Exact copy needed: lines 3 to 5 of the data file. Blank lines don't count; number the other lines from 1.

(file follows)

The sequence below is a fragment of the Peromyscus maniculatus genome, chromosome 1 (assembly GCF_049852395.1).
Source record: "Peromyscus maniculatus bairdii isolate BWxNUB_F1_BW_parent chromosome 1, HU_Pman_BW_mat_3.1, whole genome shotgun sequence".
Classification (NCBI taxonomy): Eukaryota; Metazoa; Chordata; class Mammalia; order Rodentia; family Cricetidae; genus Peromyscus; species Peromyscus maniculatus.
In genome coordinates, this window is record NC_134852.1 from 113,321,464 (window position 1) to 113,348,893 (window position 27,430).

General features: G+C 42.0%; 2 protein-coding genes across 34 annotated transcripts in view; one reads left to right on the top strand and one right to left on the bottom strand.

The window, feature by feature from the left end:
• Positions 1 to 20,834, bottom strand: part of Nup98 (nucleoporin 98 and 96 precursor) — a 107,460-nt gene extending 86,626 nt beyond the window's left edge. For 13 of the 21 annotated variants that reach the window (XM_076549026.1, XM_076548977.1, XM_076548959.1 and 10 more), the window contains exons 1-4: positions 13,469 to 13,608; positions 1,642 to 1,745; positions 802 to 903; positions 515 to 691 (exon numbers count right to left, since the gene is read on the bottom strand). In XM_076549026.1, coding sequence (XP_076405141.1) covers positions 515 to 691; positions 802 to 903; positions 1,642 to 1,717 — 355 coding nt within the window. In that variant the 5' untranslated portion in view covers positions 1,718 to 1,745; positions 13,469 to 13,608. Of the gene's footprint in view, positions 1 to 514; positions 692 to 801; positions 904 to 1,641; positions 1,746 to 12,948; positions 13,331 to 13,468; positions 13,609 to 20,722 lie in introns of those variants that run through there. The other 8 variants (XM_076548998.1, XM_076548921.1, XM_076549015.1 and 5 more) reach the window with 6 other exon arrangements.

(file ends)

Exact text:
Classification (NCBI taxonomy): Eukaryota; Metazoa; Chordata; class Mammalia; order Rodentia; family Cricetidae; genus Peromyscus; species Peromyscus maniculatus.
In genome coordinates, this window is record NC_134852.1 from 113,321,464 (window position 1) to 113,348,893 (window position 27,430).

General features: G+C 42.0%; 2 protein-coding genes across 34 annotated transcripts in view; one reads left to right on the top strand and one right to left on the bottom strand.